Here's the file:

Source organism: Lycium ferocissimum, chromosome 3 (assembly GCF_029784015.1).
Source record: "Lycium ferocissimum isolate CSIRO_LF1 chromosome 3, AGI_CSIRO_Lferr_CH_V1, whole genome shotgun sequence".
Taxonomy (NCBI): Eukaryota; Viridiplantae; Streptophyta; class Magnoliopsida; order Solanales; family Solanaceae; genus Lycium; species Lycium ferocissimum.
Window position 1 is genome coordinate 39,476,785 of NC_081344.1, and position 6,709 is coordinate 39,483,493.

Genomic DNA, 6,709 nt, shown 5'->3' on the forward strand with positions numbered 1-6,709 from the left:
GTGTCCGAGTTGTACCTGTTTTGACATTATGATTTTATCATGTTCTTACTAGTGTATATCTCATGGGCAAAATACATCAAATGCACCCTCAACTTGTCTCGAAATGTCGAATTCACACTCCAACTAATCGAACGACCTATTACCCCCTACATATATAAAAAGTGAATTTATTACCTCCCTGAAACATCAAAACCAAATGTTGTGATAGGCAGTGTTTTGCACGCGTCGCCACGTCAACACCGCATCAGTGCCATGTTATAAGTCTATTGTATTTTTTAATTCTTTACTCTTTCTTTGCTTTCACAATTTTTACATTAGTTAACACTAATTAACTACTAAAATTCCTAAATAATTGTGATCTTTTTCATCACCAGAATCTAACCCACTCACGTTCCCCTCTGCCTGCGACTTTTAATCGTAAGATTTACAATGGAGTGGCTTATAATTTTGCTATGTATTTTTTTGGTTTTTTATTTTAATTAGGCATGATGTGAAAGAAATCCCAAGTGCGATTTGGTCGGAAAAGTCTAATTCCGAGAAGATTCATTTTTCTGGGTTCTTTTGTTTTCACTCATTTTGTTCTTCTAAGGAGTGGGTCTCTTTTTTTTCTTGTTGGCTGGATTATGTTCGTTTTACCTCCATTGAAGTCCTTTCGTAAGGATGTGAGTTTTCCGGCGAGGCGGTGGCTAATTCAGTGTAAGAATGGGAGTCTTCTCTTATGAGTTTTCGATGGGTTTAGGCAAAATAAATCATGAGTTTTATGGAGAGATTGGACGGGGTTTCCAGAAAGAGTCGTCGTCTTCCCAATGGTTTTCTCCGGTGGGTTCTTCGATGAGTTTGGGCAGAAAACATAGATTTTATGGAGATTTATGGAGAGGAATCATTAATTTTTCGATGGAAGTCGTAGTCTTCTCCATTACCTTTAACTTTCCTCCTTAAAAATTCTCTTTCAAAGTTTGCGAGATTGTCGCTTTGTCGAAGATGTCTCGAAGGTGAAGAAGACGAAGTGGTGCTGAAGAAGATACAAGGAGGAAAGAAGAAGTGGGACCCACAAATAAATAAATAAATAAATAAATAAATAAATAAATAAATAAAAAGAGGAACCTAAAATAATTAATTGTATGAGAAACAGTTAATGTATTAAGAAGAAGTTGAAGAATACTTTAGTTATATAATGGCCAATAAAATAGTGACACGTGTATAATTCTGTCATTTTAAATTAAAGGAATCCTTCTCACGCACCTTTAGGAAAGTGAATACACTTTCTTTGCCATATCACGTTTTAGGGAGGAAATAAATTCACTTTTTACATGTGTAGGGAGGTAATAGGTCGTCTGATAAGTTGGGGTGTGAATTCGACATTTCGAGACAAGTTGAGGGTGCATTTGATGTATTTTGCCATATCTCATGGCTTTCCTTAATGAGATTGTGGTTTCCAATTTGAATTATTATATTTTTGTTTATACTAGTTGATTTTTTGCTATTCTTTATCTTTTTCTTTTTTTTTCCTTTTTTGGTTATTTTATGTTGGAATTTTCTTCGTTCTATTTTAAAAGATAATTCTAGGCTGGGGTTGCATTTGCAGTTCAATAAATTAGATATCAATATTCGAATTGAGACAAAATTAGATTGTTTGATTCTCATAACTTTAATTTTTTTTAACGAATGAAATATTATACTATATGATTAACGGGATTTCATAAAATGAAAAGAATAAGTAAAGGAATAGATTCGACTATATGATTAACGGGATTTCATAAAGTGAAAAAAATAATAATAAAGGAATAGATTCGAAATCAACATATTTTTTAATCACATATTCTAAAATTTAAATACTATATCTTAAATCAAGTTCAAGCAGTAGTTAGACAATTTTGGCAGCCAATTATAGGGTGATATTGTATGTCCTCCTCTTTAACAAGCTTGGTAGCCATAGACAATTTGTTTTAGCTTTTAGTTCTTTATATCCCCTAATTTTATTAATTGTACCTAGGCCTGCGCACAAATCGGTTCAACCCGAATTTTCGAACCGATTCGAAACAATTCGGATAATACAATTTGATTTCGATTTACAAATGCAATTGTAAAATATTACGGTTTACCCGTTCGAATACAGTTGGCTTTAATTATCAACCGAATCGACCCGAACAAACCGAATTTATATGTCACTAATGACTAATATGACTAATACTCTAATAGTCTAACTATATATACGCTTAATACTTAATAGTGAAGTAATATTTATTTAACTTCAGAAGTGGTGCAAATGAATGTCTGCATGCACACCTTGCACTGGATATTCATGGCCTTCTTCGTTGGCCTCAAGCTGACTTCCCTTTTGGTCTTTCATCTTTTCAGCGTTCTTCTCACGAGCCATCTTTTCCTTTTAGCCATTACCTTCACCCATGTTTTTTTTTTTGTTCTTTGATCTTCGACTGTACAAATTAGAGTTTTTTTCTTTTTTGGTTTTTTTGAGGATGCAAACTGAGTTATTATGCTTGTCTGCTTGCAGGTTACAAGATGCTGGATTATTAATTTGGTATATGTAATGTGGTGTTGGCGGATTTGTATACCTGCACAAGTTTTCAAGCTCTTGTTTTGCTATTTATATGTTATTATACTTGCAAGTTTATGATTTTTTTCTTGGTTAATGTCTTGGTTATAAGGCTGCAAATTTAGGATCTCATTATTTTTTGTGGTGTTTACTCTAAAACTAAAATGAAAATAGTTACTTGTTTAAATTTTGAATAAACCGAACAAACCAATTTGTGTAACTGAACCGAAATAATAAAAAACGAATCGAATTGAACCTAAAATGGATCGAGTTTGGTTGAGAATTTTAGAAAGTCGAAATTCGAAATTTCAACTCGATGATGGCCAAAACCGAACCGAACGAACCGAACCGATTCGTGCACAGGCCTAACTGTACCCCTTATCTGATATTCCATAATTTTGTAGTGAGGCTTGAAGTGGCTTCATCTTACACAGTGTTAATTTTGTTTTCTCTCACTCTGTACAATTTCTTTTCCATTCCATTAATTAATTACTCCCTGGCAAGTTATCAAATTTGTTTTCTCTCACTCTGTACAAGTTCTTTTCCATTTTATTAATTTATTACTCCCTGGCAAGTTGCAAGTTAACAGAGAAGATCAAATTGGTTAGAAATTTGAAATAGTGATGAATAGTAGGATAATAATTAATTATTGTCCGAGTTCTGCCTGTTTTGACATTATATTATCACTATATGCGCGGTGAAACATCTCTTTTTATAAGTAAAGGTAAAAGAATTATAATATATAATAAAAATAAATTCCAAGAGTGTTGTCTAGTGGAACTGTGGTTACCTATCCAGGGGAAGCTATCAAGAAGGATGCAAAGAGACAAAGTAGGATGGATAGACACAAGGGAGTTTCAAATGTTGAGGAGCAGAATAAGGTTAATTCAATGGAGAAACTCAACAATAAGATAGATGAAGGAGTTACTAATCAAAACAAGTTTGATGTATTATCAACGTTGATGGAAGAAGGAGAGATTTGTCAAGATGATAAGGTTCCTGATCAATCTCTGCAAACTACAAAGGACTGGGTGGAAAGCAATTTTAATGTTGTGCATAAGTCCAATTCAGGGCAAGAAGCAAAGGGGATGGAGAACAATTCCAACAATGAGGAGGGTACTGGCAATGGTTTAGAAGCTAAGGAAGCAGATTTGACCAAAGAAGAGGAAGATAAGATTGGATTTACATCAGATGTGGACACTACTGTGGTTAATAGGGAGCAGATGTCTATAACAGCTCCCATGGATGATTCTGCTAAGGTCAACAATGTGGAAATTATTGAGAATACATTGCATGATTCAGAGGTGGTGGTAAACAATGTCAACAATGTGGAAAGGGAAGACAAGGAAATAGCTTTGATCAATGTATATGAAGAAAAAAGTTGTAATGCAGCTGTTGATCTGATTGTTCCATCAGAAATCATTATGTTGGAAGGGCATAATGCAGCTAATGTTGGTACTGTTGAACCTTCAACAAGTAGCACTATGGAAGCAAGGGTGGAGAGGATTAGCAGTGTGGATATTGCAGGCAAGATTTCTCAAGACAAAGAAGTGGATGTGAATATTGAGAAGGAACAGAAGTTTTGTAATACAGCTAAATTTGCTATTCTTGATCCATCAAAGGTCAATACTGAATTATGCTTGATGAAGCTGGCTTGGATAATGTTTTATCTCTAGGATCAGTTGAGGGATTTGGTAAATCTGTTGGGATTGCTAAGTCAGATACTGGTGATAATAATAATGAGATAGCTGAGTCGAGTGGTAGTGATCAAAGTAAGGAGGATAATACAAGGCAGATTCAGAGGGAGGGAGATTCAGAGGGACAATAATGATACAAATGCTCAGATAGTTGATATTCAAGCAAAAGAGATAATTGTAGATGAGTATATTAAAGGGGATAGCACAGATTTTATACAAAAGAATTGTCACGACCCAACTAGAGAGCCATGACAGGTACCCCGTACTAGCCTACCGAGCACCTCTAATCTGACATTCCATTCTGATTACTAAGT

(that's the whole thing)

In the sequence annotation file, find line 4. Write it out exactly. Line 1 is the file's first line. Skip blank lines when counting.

Window position 1 is genome coordinate 39,476,785 of NC_081344.1, and position 6,709 is coordinate 39,483,493.